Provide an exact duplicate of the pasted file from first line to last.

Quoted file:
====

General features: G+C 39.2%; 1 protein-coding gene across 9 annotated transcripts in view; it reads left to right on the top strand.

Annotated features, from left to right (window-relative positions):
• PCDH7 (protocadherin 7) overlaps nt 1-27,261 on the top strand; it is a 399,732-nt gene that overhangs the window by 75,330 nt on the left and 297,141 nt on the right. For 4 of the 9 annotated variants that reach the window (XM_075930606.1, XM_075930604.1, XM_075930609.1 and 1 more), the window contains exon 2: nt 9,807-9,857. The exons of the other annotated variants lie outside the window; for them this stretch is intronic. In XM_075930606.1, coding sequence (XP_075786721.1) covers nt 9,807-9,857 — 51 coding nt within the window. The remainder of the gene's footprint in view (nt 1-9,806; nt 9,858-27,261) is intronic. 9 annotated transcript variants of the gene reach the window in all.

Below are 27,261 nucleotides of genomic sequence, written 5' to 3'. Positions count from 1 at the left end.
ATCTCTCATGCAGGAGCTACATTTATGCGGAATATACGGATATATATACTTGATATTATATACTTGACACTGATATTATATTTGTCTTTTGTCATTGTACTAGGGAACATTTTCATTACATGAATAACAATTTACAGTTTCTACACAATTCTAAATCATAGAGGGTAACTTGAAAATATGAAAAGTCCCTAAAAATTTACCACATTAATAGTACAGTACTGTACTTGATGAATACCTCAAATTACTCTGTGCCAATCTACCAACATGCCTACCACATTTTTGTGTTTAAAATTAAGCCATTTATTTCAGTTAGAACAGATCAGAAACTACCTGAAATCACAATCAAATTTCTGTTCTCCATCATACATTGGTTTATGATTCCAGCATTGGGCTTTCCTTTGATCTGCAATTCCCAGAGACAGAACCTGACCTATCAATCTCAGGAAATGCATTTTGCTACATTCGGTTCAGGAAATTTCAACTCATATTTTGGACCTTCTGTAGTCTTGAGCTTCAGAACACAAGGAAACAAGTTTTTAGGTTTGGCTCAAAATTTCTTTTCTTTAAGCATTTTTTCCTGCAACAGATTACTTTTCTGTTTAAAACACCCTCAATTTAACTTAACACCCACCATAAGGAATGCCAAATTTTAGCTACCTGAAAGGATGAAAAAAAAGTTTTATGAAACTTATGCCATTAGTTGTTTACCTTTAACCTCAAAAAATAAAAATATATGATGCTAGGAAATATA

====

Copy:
General features: G+C 39.2%; 1 protein-coding gene across 9 annotated transcripts in view; it reads left to right on the top strand.

Annotated features, from left to right (window-relative positions):
• PCDH7 (protocadherin 7) overlaps nt 1-27,261 on the top strand; it is a 399,732-nt gene that overhangs the window by 75,330 nt on the left and 297,141 nt on the right. For 4 of the 9 annotated variants that reach the window (XM_075930606.1, XM_075930604.1, XM_075930609.1 and 1 more), the window contains exon 2: nt 9,807-9,857. The exons of the other annotated variants lie outside the window; for them this stretch is intronic. In XM_075930606.1, coding sequence (XP_075786721.1) covers nt 9,807-9,857 — 51 coding nt within the window. The remainder of the gene's footprint in view (nt 1-9,806; nt 9,858-27,261) is intronic. 9 annotated transcript variants of the gene reach the window in all.

Below are 27,261 nucleotides of genomic sequence, written 5' to 3'. Positions count from 1 at the left end.
ATCTCTCATGCAGGAGCTACATTTATGCGGAATATACGGATATATATACTTGATATTATATACTTGACACTGATATTATATTTGTCTTTTGTCATTGTACTAGGGAACATTTTCATTACATGAATAACAATTTACAGTTTCTACACAATTCTAAATCATAGAGGGTAACTTGAAAATATGAAAAGTCCCTAAAAATTTACCACATTAATAGTACAGTACTGTACTTGATGAATACCTCAAATTACTCTGTGCCAATCTACCAACATGCCTACCACATTTTTGTGTTTAAAATTAAGCCATTTATTTCAGTTAGAACAGATCAGAAACTACCTGAAATCACAATCAAATTTCTGTTCTCCATCATACATTGGTTTATGATTCCAGCATTGGGCTTTCCTTTGATCTGCAATTCCCAGAGACAGAACCTGACCTATCAATCTCAGGAAATGCATTTTGCTACATTCGGTTCAGGAAATTTCAACTCATATTTTGGACCTTCTGTAGTCTTGAGCTTCAGAACACAAGGAAACAAGTTTTTAGGTTTGGCTCAAAATTTCTTTTCTTTAAGCATTTTTTCCTGCAACAGATTACTTTTCTGTTTAAAACACCCTCAATTTAACTTAACACCCACCATAAGGAATGCCAAATTTTAGCTACCTGAAAGGATGAAAAAAAAGTTTTATGAAACTTATGCCATTAGTTGTTTACCTTTAACCTCAAAAAATAAAAATATATGATGCTAGGAAATATA